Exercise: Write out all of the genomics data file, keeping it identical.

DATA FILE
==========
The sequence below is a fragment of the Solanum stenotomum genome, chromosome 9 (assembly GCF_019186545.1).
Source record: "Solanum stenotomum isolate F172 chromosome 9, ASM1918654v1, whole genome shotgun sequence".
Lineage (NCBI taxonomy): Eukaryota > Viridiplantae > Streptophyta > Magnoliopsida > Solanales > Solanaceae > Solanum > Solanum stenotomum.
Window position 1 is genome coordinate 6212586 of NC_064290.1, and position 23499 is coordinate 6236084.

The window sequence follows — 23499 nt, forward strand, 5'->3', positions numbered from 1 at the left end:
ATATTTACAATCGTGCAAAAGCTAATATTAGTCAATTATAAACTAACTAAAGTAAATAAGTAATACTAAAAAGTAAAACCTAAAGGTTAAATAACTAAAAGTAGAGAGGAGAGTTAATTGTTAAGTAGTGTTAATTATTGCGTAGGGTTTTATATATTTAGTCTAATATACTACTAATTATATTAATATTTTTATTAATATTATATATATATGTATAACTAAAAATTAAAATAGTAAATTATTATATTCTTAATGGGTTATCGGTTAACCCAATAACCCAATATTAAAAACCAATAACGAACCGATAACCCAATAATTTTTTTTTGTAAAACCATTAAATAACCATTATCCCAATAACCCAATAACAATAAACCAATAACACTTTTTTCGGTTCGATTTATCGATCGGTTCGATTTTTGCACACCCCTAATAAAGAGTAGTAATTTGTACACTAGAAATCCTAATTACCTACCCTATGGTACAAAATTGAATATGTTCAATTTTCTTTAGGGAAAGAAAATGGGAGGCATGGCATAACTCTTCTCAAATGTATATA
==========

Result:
The sequence below is a fragment of the Solanum stenotomum genome, chromosome 9 (assembly GCF_019186545.1).
Source record: "Solanum stenotomum isolate F172 chromosome 9, ASM1918654v1, whole genome shotgun sequence".
Lineage (NCBI taxonomy): Eukaryota > Viridiplantae > Streptophyta > Magnoliopsida > Solanales > Solanaceae > Solanum > Solanum stenotomum.
Window position 1 is genome coordinate 6212586 of NC_064290.1, and position 23499 is coordinate 6236084.

The window sequence follows — 23499 nt, forward strand, 5'->3', positions numbered from 1 at the left end:
ATATTTACAATCGTGCAAAAGCTAATATTAGTCAATTATAAACTAACTAAAGTAAATAAGTAATACTAAAAAGTAAAACCTAAAGGTTAAATAACTAAAAGTAGAGAGGAGAGTTAATTGTTAAGTAGTGTTAATTATTGCGTAGGGTTTTATATATTTAGTCTAATATACTACTAATTATATTAATATTTTTATTAATATTATATATATATGTATAACTAAAAATTAAAATAGTAAATTATTATATTCTTAATGGGTTATCGGTTAACCCAATAACCCAATATTAAAAACCAATAACGAACCGATAACCCAATAATTTTTTTTTGTAAAACCATTAAATAACCATTATCCCAATAACCCAATAACAATAAACCAATAACACTTTTTTCGGTTCGATTTATCGATCGGTTCGATTTTTGCACACCCCTAATAAAGAGTAGTAATTTGTACACTAGAAATCCTAATTACCTACCCTATGGTACAAAATTGAATATGTTCAATTTTCTTTAGGGAAAGAAAATGGGAGGCATGGCATAACTCTTCTCAAATGTATATA